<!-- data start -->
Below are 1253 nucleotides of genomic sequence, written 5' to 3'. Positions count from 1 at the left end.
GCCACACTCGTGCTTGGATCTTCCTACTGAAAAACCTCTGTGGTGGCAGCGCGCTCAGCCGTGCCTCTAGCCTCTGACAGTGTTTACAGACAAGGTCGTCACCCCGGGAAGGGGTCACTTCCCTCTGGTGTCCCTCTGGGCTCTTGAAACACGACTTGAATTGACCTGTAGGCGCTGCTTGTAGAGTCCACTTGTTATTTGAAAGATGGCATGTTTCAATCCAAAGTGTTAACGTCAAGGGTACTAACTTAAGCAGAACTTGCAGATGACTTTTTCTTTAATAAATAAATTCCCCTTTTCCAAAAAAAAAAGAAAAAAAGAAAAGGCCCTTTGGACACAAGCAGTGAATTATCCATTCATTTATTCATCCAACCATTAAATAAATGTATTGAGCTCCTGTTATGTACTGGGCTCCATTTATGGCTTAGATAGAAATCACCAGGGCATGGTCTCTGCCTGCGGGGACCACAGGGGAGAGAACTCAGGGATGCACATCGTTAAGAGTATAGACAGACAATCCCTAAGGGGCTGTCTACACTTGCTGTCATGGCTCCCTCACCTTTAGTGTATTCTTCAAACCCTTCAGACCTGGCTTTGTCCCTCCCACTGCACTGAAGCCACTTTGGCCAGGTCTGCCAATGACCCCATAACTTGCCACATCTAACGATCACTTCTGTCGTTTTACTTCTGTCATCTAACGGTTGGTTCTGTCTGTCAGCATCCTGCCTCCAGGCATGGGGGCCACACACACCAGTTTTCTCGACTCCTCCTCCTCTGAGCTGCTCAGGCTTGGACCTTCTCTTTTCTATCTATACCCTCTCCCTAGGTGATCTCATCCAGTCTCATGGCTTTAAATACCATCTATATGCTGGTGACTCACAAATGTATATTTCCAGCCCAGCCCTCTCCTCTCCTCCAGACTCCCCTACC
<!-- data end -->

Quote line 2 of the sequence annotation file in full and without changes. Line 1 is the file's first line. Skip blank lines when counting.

GCCACACTCGTGCTTGGATCTTCCTACTGAAAAACCTCTGTGGTGGCAGCGCGCTCAGCCGTGCCTCTAGCCTCTGACAGTGTTTACAGACAAGGTCGTCACCCCGGGAAGGGGTCACTTCCCTCTGGTGTCCCTCTGGGCTCTTGAAACACGACTTGAATTGACCTGTAGGCGCTGCTTGTAGAGTCCACTTGTTATTTGAAAGATGGCATGTTTCAATCCAAAGTGTTAACGTCAAGGGTACTAACTTAAGCAGAACTTGCAGATGACTTTTTCTTTAATAAATAAATTCCCCTTTTCCAAAAAAAAAAGAAAAAAAGAAAAGGCCCTTTGGACACAAGCAGTGAATTATCCATTCATTTATTCATCCAACCATTAAATAAATGTATTGAGCTCCTGTTATGTACTGGGCTCCATTTATGGCTTAGATAGAAATCACCAGGGCATGGTCTCTGCCTGCGGGGACCACAGGGGAGAGAACTCAGGGATGCACATCGTTAAGAGTATAGACAGACAATCCCTAAGGGGCTGTCTACACTTGCTGTCATGGCTCCCTCACCTTTAGTGTATTCTTCAAACCCTTCAGACCTGGCTTTGTCCCTCCCACTGCACTGAAGCCACTTTGGCCAGGTCTGCCAATGACCCCATAACTTGCCACATCTAACGATCACTTCTGTCGTTTTACTTCTGTCATCTAACGGTTGGTTCTGTCTGTCAGCATCCTGCCTCCAGGCATGGGGGCCACACACACCAGTTTTCTCGACTCCTCCTCCTCTGAGCTGCTCAGGCTTGGACCTTCTCTTTTCTATCTATACCCTCTCCCTAGGTGATCTCATCCAGTCTCATGGCTTTAAATACCATCTATATGCTGGTGACTCACAAATGTATATTTCCAGCCCAGCCCTCTCCTCTCCTCCAGACTCCCCTACC